Ownership and credit or hire purchase interest
When you apply for car insurance on a quotation or proposal form you must have what is known as an ‘insurable interest’ in the vehicle.
You will be asked a question along the lines of:
Is the proposer the owner of each vehicle?
Is the vehicle being acquired under a hire purchase agreement? If so, please state the name of the hire purchase company. (It should be noted here that hire purchase companies and finance houses generally insist that vehicles in which they have an interest are insured comprehensively to protect their security.)
Is each vehicle registered in the owner’s name?
The answers to these questions will indicate whether the proposal is being made by one person on behalf of another. This other person may by reason of age, record or occupation attract heavier than normal terms and higher premiums.
The answer to whether the car is under a credit agreement is particularly important. Insurers do not endorse their policies noting the interest of the hire purchase company but most policies covering damage to the vehicle are so worded that any payment in cash in respect of own damage may be made direct to the hire purchase company. This protects the hire purchase company’s interest if the vehicle is being treated as a total loss. The credit purchase company cannot recover more than the balance outstanding on their agreement, any excess amount being paid to the insured.
There is another, most important, problem to consider in connection with the involvement of hire purchase or finance houses in the ownership of motor vehicles and the problem was highlighted by the case of Moorgate Mercantile Company Ltd. v Twitchings (1976). Mr. Twitchings, a motor dealer, was offered a Ford Lotus Cortina by a Mr. McLarg and before accepting the offer Mr. Twitchings went through the normal procedure by contacting Hire Purchase Information, a body established to protect its members, whether finance house or dealers, against the risk of fraud in connection with the hire purchase of motor vehicles. H.P.I. informed Mr. Twitchings that they had no record of any of their members having an interest in that particular vehicle and on the basis of that information, Mr. Twitchings concluded the deal with Mr. McLarg. It so happened that a finance house, Moorgate Mercantile Company Ltd. did have an interest in the vehicle which was the subject of a hire purchase agreement with them, but for some unaccountable reason the registration card which they had sent to H.P.I. informing the latter of the situation never reached its destination. Mr. Twitchings subsequently sold the car to a Mr. Morley and Moorgate pursued an action, based on the tort of conversion, against Mr. Morley because his purchase of the vehicle involved Moorgate’s property. When the case came to the County Court the judge held that Moorgate should succeed in their action because Mr. Twitchings had not discharged the onus of proving carelessness by Moorgate. The Court of Appeal subsequently reversed this decision on the grounds that Mr. Twitchings had been told by H.P.I. that there was no hire purchase interest and had acted fairly and reasonably on that information. The case eventually went to the House of Lords who decided, by a majority of three to two, in favor of Moorgate on the grounds that the dealer or finance house acting on a negative report from H.P.I. must regard it as the taking of a reasonable business risk. One of the Law Lords argued that Moorgate was under no duty to a motor dealer to take reasonable care to register the hire purchase agreement with H.P.I.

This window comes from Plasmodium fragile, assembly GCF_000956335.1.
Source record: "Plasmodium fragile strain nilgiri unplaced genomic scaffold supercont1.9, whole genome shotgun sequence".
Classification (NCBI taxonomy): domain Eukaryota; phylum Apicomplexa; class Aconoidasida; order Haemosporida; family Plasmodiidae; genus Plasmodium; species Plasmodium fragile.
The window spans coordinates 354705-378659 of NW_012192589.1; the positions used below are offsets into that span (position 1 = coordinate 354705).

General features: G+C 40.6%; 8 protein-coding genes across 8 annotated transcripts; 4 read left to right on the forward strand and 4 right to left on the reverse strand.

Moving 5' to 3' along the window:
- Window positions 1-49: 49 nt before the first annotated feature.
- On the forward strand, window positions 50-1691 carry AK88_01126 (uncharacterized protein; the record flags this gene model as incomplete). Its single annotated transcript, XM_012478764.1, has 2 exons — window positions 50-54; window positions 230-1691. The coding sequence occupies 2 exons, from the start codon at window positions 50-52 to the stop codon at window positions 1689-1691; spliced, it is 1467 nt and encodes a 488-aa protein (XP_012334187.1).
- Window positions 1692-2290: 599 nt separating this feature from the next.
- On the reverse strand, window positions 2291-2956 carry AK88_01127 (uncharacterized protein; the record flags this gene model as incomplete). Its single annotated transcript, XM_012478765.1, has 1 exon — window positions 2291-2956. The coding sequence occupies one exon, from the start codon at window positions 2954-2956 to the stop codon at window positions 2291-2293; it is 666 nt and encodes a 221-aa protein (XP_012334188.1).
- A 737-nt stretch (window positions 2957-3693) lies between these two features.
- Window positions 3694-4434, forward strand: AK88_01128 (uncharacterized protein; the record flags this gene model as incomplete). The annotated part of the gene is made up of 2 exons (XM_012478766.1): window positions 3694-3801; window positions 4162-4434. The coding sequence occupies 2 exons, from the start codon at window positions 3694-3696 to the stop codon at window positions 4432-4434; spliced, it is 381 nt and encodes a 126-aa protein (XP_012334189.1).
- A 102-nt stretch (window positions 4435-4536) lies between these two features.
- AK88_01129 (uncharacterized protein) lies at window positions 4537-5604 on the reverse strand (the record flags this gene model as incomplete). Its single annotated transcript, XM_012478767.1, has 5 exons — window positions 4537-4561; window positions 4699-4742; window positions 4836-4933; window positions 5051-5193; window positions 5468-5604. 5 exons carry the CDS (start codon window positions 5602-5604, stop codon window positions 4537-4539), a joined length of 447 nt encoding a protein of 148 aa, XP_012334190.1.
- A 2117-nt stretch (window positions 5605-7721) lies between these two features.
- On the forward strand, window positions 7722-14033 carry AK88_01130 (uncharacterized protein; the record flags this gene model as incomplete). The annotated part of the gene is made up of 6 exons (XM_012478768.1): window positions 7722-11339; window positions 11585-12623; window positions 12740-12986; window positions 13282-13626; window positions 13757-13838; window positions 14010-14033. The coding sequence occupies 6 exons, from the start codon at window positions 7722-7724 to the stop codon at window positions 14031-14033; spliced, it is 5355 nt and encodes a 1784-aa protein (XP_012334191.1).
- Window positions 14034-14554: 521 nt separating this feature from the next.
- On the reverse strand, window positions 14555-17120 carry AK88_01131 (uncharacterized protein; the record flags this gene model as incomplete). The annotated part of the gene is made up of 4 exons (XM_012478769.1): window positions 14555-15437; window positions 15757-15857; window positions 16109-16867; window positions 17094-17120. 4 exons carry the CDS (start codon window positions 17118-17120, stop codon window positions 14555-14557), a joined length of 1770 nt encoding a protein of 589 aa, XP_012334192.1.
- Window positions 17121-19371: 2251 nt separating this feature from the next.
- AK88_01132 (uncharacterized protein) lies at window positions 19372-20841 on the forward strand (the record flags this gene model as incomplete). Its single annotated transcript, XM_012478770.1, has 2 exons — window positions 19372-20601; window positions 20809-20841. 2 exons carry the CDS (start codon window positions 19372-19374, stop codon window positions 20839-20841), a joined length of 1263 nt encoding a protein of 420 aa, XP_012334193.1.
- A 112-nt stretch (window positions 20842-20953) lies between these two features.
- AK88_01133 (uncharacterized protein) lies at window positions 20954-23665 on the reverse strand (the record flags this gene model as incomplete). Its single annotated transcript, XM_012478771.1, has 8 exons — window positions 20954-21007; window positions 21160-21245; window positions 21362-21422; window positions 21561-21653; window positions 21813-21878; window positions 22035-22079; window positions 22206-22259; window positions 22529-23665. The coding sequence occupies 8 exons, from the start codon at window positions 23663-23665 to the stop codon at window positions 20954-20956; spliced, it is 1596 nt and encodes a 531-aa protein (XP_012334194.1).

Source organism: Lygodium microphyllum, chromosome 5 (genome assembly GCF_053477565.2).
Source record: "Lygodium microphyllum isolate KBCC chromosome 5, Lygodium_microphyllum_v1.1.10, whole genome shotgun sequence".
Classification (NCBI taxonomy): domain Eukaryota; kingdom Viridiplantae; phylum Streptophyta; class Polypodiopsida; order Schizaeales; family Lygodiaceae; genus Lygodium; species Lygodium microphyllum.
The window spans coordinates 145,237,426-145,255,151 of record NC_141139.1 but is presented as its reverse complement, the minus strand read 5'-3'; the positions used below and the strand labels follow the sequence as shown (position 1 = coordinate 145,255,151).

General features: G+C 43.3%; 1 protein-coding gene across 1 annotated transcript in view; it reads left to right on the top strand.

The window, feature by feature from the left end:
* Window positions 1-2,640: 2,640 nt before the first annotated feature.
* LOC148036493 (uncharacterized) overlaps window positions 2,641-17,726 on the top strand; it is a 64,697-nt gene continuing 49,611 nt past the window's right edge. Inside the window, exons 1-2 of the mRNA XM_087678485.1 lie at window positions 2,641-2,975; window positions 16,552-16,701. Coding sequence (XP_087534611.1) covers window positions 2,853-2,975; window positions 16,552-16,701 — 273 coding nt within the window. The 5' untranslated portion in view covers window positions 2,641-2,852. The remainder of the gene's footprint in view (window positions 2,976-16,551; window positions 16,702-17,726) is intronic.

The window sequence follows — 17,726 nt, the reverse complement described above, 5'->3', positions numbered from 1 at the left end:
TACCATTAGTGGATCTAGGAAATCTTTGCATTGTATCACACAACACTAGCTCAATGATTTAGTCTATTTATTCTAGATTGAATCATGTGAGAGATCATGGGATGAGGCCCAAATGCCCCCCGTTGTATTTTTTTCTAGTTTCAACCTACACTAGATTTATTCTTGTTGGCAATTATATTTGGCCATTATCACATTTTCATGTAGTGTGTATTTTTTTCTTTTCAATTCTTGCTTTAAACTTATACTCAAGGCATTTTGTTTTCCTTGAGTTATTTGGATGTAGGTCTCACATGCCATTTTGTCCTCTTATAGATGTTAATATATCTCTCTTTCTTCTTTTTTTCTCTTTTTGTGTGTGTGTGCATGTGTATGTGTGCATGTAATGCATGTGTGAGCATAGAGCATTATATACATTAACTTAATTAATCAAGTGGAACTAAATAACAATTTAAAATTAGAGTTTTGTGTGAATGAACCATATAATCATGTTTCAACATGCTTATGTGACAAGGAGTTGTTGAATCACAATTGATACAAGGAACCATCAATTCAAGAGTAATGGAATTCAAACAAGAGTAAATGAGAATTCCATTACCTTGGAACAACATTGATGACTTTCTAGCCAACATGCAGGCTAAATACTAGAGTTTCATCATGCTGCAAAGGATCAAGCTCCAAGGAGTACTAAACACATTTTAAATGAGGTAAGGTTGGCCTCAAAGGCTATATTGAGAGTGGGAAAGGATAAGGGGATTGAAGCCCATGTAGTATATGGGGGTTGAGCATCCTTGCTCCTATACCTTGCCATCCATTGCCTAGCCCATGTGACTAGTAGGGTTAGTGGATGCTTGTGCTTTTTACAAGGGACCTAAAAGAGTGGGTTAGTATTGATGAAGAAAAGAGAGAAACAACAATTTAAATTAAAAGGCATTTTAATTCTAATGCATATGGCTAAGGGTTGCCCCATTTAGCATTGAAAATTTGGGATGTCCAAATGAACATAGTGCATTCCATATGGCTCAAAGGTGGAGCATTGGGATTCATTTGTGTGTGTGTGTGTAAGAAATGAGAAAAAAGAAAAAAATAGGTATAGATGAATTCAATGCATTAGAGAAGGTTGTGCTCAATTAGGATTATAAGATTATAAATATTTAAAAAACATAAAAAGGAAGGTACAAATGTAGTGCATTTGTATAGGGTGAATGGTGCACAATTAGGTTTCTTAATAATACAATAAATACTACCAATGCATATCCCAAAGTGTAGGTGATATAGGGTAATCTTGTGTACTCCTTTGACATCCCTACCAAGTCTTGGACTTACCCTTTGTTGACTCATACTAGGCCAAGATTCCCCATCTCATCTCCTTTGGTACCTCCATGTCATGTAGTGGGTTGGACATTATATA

The decision of the Court of Appeal in this case stated a position that was convenient for insurers. If an insurance company is dealing with a claim for the total loss of a vehicle and is told by H.P.I. that there is no hire purchase interest in the vehicle, the insurer could simply settle the insured’s claim and sell the wreckage of the vehicle for the highest price obtainable without being open to any subsequent recourse by a finance house. The House of Lords decision makes the insurer’s position rather more precarious, however, because even if the insurer makes the usual inquiry of H.P.I. and receives a negative reply, the insurer could be found legally liable in conversion to the true owner if the insurer should sell the wreckage and pocket the proceeds. The insurer would have a right of recovery from the insured but this could prove worthless if the insured has vanished, taking his insurer’s cheque with him. Therefore a credit or hire purchase aspect is by no means ‘open and shut’ and will always be investigated most thoroughly by insurers.